Sometimes we ask ourselves, “Am I normal?” I usually double-check whether I’ve closed and locked the door or not, which seems like I may have the so-called Obsessive-Compulsive Disorder. I’m also considered “arrogant” by Asian standards as I always speak my mind, thus some people consider me “narcissistic.”
From time to time, I wonder whether I’m “normal.”
What’s normal enough?
The question is: by whose standards are you “normal” or “abnormal” ? Depending on the society we live in, a behavior can be considered either normal or abnormal. In Japanese culture, honor is taken seriously, thus any incident that hurts one’s pride is worthy of self-killing or suicide. In the United States, however, the first thought that comes to mind whenever someone kills himself is: clinical depression.
Thus, culture determines whether one’s behavior or suspected “psychological pathology” is abnormal or not. “Milder” and “somewhat accepted” bizarre behaviors, for instance, may be called “eccentric” instead of “abnormal.” An artist who paints with his own saliva, for instance, may be considered “eccentric” instead of “abnormal.”
In general, the four common features of an “abnormality” are: deviance, distress, dysfunction, and danger.
Deviance. Any deviation from accepted norms in a society (or a culture) is considered abnormal. For instance, in western countries, talking to one’s self is enough to raise a red flag. However, in eastern countries where mysticism is considered an important part of life, talking to one’s self or appearing to have a different personality may be considered “the residence of a spirit in the body of a medium.” In psychological term, interestingly, the person is experiencing dissociative personality disorder. But in certain cultures, he might be considered a successful shaman.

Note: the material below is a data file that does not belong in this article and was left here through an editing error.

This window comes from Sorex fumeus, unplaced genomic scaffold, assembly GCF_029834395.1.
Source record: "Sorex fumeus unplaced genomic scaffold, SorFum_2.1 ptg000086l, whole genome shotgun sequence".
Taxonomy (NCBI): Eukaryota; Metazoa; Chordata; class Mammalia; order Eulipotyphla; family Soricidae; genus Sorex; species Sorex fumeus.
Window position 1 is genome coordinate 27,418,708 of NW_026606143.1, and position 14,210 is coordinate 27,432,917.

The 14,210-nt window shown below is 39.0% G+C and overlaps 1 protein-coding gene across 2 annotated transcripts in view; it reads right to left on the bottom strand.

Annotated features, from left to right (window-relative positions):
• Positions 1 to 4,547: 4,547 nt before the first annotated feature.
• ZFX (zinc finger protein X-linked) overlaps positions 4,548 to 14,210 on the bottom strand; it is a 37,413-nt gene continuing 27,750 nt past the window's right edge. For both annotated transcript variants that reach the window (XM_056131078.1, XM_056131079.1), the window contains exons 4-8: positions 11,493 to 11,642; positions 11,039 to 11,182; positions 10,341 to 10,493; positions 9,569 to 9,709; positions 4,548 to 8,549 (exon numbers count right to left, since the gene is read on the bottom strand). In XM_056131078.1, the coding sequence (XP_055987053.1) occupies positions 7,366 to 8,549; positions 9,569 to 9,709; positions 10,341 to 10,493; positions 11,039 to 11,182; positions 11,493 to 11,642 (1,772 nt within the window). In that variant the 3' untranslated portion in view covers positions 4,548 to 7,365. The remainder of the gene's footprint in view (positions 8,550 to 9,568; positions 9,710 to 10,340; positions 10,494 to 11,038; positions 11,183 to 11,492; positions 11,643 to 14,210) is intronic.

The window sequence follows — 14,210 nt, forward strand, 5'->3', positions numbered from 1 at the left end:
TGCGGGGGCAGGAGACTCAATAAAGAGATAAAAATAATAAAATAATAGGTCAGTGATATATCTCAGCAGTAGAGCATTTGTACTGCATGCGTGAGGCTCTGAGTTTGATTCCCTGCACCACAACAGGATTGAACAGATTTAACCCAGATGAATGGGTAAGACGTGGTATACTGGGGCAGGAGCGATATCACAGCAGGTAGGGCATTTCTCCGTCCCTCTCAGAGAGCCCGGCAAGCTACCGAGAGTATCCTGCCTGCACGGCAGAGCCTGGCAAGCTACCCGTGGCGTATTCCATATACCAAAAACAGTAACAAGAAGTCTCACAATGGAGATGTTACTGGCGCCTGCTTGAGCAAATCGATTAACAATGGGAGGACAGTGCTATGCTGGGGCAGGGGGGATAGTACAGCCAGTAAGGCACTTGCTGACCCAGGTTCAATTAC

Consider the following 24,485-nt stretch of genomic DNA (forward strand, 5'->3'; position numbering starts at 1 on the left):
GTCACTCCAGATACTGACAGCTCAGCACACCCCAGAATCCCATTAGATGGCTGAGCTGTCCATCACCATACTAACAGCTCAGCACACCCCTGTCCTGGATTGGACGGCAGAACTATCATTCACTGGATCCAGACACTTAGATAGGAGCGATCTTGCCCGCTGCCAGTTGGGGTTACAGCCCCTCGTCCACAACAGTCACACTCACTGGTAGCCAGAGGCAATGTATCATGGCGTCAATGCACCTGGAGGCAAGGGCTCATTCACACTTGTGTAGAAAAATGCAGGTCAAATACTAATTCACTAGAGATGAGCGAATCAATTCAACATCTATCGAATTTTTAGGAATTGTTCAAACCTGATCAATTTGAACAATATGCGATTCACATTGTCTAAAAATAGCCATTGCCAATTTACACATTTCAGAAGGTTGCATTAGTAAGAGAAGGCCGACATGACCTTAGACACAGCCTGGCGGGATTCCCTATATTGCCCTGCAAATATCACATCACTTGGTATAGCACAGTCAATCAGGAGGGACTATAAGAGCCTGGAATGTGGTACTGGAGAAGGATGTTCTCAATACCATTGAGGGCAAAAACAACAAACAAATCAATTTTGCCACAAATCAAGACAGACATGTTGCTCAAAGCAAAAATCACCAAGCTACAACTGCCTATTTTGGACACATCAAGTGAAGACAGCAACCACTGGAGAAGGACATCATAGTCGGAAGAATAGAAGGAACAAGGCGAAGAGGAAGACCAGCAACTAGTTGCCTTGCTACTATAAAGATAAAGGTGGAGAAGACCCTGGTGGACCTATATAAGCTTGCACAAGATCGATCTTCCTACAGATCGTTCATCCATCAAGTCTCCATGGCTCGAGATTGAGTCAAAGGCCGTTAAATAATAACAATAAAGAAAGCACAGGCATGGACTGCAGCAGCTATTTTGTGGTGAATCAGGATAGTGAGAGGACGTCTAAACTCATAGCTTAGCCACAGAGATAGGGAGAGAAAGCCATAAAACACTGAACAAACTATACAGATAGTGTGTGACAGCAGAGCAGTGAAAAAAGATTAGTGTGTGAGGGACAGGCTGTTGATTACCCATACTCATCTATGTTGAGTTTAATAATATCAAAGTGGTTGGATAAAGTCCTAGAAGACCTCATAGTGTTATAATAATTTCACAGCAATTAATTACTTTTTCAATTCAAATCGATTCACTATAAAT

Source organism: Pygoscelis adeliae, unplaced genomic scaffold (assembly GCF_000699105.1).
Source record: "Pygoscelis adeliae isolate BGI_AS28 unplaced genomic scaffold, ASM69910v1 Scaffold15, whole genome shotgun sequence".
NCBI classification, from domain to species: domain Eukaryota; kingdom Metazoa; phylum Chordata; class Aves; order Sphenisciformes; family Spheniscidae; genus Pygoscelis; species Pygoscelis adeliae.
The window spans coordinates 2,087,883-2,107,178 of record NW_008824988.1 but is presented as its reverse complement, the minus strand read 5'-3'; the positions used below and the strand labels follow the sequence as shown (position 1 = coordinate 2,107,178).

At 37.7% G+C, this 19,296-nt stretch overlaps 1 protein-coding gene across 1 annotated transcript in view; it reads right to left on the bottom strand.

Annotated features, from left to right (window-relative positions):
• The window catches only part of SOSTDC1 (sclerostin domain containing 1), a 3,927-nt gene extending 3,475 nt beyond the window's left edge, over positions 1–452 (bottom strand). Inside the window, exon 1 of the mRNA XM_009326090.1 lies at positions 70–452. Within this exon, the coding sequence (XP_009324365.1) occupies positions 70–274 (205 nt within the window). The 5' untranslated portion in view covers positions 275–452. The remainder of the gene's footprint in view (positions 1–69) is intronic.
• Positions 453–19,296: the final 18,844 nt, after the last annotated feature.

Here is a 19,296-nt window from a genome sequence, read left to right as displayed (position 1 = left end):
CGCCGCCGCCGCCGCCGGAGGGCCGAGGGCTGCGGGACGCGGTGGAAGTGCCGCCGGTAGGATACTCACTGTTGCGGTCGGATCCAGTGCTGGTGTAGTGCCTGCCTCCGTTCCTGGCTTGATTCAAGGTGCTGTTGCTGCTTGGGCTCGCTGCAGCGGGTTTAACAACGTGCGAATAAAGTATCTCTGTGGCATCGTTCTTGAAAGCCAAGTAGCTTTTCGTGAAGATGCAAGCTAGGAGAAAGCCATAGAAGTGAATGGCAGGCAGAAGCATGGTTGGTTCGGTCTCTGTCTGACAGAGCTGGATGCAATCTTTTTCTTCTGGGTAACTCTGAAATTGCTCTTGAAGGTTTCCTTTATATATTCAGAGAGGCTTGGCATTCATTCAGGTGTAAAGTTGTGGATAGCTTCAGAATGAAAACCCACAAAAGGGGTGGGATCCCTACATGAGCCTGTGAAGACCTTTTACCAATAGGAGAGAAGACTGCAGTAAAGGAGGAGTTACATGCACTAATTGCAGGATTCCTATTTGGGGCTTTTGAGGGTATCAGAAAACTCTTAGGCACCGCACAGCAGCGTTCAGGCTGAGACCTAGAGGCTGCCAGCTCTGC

Distress. Acting unusually doesn’t automatically make one “abnormal.” For instance, a solo world traveler rides his bike to 100 countries worldwide. We may think it’s “abnormal” but as long as it doesn’t give distress to the individual and others around him, it is simply “eccentric” instead of “abnormal.” When interviewed, the solo bike rider may even feel proud of his achievement as the first person who travels the world on a bicycle.
Dysfunction. Another test of “abnormality” is whether a behavior causes a dysfunction in everyday activities. Grieving may take a while to pass, but a clinical depression doesn’t seem to pass and the person is likely to withdraw from everyday activities and to stop communication with family members and friends at some point.
Danger. Whenever an individual poses a risk of danger to herself or others, then it’s most likely that she is “abnormal.” However, this variable doesn’t occur in every case of “abnormality,” as many psychological pathologies don’t result in suicide or homicide. Though it’s an exception instead of a rule, any threat to “kill” or “harm” one’s self or others is definitely a vivid red flag.
By understanding what constitutes an “abnormal” behavior, we should be able to observe ourselves and others in light of living the Good Life.
Comer, Ronald J. Fundamentals of Abnormal Psychology. New York, NY: Worth Publishers.